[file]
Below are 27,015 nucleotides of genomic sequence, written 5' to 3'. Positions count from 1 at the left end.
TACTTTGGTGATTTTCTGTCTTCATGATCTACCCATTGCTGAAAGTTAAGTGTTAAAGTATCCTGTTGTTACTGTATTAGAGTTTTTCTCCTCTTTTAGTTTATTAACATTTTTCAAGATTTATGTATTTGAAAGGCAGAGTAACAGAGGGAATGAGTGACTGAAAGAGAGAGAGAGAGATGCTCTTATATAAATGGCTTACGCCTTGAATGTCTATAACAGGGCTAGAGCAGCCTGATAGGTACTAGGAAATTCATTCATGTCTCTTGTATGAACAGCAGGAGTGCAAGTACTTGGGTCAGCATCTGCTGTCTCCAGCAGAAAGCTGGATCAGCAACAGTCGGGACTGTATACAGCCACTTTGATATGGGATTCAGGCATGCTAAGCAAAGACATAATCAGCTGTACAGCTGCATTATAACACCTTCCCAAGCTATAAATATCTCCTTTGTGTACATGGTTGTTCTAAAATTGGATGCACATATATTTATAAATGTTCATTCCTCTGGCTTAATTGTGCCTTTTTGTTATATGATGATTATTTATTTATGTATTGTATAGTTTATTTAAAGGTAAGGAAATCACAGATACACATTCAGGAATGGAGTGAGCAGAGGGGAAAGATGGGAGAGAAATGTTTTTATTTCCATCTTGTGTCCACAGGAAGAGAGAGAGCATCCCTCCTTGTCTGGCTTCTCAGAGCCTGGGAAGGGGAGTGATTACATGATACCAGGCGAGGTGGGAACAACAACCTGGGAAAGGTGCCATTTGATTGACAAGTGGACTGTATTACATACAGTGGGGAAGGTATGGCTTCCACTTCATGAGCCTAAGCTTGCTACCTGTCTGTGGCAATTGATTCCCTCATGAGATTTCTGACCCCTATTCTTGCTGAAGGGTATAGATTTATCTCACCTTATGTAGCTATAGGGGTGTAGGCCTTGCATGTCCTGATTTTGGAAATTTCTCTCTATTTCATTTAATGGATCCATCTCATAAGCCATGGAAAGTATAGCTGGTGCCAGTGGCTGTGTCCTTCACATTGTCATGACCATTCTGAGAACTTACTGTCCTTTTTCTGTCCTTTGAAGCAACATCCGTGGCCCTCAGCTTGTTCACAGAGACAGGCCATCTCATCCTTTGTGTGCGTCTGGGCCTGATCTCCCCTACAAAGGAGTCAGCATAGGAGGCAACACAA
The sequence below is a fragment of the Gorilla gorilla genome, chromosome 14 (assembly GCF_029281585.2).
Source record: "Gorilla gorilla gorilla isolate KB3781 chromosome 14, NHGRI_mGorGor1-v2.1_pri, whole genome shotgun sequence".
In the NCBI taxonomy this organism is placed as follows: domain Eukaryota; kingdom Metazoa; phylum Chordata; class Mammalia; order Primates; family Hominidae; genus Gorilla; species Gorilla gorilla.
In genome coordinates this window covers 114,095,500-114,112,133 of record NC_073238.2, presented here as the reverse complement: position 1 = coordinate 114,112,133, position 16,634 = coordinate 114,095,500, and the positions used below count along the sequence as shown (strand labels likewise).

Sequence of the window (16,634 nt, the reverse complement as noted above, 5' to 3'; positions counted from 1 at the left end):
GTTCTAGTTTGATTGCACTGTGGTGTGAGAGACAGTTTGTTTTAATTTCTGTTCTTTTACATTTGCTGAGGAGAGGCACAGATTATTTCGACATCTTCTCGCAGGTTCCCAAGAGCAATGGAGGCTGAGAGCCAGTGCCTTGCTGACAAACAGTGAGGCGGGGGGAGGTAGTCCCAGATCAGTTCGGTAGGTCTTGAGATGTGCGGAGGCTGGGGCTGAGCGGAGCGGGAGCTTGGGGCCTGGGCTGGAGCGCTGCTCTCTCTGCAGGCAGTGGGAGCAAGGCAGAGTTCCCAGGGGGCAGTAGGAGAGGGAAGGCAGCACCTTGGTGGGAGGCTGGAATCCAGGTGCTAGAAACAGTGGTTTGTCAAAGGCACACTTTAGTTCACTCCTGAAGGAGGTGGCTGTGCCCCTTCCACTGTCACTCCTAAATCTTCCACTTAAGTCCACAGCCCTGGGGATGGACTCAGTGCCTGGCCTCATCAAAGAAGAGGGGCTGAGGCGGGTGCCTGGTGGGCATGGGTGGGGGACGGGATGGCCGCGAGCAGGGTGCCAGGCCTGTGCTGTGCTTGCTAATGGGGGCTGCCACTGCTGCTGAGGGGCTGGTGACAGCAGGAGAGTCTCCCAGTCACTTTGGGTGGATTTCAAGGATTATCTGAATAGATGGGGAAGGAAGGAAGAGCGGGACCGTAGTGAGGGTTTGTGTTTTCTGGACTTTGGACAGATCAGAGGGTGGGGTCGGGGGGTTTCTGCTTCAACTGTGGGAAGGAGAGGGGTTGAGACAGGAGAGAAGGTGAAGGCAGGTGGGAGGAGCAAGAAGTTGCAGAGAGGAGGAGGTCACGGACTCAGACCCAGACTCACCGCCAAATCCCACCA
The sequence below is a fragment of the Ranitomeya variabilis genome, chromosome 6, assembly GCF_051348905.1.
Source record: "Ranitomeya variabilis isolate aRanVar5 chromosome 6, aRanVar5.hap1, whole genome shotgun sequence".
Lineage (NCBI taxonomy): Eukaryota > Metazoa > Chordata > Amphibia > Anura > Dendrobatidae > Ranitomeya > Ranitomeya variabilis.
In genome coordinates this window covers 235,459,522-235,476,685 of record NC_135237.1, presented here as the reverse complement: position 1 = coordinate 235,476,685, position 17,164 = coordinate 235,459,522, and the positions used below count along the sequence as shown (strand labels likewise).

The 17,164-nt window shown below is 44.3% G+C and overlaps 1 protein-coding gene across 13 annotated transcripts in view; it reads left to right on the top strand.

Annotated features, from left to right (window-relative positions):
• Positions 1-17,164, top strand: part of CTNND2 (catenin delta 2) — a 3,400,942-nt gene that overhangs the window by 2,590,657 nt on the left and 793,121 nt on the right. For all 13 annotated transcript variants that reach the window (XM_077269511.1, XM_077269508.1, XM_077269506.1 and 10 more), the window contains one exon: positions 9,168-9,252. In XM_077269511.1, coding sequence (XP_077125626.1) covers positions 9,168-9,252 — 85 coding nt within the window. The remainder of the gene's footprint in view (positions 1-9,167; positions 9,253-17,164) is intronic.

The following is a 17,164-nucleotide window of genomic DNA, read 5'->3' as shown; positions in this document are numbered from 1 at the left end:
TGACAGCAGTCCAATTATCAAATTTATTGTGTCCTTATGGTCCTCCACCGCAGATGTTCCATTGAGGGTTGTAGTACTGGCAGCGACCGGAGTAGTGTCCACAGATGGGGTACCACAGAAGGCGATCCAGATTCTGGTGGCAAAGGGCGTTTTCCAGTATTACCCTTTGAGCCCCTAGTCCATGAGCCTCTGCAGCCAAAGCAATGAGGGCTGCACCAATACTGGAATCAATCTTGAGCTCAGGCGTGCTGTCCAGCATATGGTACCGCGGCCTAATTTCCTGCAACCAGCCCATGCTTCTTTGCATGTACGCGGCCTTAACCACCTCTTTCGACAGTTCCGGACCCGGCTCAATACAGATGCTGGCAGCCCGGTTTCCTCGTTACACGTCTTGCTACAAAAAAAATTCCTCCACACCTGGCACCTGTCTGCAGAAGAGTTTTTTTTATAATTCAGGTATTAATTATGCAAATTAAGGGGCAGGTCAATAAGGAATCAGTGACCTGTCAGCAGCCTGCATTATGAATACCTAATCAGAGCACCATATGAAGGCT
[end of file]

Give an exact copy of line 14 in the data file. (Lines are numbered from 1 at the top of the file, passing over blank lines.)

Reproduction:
Annotated features, from left to right (window-relative positions):